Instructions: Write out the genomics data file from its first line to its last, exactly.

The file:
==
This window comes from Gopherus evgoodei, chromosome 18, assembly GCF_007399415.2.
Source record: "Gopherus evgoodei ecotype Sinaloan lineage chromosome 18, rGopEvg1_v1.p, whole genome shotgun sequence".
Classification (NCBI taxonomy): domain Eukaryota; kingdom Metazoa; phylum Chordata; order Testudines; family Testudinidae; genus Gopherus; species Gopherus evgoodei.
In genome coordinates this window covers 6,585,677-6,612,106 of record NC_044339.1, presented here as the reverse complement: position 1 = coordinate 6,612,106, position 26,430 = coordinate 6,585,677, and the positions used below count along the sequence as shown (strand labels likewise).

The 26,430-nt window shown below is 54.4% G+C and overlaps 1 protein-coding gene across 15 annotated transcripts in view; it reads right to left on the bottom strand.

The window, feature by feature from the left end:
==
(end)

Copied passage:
This window comes from Gopherus evgoodei, chromosome 18, assembly GCF_007399415.2.
Source record: "Gopherus evgoodei ecotype Sinaloan lineage chromosome 18, rGopEvg1_v1.p, whole genome shotgun sequence".
Classification (NCBI taxonomy): domain Eukaryota; kingdom Metazoa; phylum Chordata; order Testudines; family Testudinidae; genus Gopherus; species Gopherus evgoodei.
In genome coordinates this window covers 6,585,677-6,612,106 of record NC_044339.1, presented here as the reverse complement: position 1 = coordinate 6,612,106, position 26,430 = coordinate 6,585,677, and the positions used below count along the sequence as shown (strand labels likewise).

The 26,430-nt window shown below is 54.4% G+C and overlaps 1 protein-coding gene across 15 annotated transcripts in view; it reads right to left on the bottom strand.

The window, feature by feature from the left end: